Advertisement
Click to comment

Leave a Reply

Your email address will not be published. Required fields are marked *

Entertainment and Sports

The Ballad of Buster Scruggs would be terrible if the Coen brothers didn’t make it

Published

on

The Ballad of Buster Scruggs would be terrible if the Coen brothers didnt make it

Directors often get too much credit for making movies great. That’s not the case with the Coen brothers. In their latest release, their presence in the director’s chairs and behind the writing desks took what should have been a mediocre Old West anthology and made it clever enough that most viewers will enjoy it. Others, like me, will hate it despite their presence.

The Ballad of Buster Scruggs is a Coen brothers film made for Netflix that doesn’t take itself too seriously, which is why 91% of critics reviewed it favorably on Rotten Tomatoes. But the thumbs-up/thumbs-down approach by Rotten Tomatoes makes the rating a bit misleading. Many of the “positive” reviews I read were essentially homages to the Coen brothers. There were many complaints about the six-part anthology that were followed by “… but it’s the Coen brothers, so…”

That’s the big plus in the movie. The Coens were able to tell the six stories the way only they could with such attention to detail that I almost watched it a second time even though I hated it. The critic in me detested what the movie tried to do. The fan in me loved how the Coens tried to do it.

Unfortunately, that means the only valid reason to watch it is to see the Coens do their thing. That’s enough of a reason if you’ve already seen all of their other extraordinary works. If you’ve missed any of them, I’d start there before using The Ballad of Buster Scruggs as a filler to get you through until their next masterpiece.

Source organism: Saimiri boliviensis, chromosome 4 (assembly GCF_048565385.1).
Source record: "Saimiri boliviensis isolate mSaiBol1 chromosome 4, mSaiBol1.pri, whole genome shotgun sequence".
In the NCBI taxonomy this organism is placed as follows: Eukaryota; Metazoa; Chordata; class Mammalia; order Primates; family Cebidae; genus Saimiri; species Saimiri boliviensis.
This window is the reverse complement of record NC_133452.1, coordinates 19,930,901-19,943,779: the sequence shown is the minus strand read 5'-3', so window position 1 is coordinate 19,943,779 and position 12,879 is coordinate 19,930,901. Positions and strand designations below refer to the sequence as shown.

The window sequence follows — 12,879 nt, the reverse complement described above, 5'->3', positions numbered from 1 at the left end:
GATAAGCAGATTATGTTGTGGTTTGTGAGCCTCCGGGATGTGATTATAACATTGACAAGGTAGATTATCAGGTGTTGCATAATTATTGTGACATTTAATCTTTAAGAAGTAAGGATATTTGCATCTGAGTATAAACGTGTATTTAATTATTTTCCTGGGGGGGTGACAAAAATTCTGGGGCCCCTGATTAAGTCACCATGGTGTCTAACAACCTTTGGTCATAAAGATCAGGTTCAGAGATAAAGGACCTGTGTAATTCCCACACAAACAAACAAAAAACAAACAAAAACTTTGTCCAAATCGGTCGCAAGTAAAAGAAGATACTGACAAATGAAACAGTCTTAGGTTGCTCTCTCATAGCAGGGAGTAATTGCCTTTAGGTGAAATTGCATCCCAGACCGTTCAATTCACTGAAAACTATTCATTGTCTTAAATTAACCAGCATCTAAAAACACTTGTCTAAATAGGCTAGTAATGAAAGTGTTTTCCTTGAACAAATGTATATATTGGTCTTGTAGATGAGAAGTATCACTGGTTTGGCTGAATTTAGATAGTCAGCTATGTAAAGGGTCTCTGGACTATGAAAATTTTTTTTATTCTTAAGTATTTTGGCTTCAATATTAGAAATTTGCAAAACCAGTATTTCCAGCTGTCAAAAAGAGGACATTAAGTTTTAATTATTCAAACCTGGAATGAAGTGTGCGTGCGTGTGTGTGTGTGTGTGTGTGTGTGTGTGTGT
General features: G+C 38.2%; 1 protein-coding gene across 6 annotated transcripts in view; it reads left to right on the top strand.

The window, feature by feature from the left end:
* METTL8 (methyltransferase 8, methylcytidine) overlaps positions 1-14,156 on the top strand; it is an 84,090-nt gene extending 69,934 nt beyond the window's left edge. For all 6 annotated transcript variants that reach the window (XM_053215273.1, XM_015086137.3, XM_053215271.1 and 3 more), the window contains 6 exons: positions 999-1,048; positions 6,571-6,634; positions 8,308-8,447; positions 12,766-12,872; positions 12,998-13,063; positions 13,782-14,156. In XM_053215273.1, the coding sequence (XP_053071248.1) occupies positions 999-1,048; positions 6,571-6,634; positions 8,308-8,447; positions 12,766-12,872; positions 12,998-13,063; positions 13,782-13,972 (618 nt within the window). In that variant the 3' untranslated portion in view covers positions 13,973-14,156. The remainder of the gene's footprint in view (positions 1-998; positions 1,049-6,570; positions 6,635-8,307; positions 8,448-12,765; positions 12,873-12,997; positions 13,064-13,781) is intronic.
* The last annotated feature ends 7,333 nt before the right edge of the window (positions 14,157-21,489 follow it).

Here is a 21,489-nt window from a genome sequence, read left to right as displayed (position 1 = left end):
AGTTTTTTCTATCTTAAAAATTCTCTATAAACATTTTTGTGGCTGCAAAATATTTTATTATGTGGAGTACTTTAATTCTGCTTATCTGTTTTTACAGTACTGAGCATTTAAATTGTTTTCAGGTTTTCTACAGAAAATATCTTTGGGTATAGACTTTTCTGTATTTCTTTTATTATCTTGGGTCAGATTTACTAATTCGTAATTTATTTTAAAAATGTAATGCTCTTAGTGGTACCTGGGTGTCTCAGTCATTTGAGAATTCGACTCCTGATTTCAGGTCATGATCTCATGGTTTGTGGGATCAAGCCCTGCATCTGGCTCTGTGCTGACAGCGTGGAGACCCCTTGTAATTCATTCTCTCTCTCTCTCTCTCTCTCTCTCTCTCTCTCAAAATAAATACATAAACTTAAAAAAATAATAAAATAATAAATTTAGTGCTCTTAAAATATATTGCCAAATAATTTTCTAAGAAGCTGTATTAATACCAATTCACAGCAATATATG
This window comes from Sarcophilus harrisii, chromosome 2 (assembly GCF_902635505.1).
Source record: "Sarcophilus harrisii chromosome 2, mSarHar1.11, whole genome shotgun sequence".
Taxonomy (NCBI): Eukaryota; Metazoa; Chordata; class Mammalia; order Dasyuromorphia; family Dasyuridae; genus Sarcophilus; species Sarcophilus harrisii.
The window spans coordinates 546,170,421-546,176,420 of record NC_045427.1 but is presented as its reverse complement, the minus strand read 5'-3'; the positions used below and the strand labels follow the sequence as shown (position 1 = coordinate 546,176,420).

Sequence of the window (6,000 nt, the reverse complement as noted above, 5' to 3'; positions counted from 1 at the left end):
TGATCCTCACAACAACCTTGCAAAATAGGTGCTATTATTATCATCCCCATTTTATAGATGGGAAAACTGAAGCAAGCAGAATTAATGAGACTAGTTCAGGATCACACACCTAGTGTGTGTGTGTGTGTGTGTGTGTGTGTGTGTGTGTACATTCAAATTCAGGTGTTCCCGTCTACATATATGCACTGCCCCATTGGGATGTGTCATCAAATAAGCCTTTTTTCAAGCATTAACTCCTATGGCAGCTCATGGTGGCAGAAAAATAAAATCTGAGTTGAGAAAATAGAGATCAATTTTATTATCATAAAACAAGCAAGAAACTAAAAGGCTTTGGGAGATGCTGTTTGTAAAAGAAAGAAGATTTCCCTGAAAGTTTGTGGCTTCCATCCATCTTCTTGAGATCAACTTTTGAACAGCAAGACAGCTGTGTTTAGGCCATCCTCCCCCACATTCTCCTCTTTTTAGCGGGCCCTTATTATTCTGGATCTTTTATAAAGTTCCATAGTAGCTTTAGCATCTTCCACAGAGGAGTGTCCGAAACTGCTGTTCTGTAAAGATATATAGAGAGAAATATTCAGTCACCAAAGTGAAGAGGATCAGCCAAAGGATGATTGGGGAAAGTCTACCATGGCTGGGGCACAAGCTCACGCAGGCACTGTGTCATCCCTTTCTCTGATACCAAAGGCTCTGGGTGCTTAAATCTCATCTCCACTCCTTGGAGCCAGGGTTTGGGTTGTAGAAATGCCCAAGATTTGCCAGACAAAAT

I normally don’t do spoilers. In fact, I make a point to not even spoil important components like mood or tone. Since this is a case where I’m not only going against the grain of other reviewers but I’m also trying to dissuade certain people from seeing it, I’ll go ahead and warn that there are spoilers ahead.

As noted already, this movie doesn’t take itself seriously. There are six completely separate stories tied together by two things: death and the historical Old West. We’ll deal with the death aspect shortly, but one good thing I can say about the movie is that I’ve never seen one capture the beauty of the period like this one. Even on a small screen, the sets are stunning. It’s a shame that such amazing cinematography will have so few see it on the big screen.

Now, let’s deal with death. It’s the overarching theme throughout, and it’s noteworthy that none of the reviews I read seemed to catch onto the specificity of the deaths. In order from first to last, the deaths are whimsical, ironic, undeserved, deserved, and tragic. This is done in a very particular order to keep the audience engaged. It’s an emotional ebb and flow that the Coens have mastered over three decades of filmmaking.

The opening story shares its title with the movie itself. It’s a live-action cartoon with stunning aspects that make the viewer laugh, marvel, and finally scratch his or her head. Buster Scruggs’ death is as quick and unexpected as the death the character dishes out throughout his story.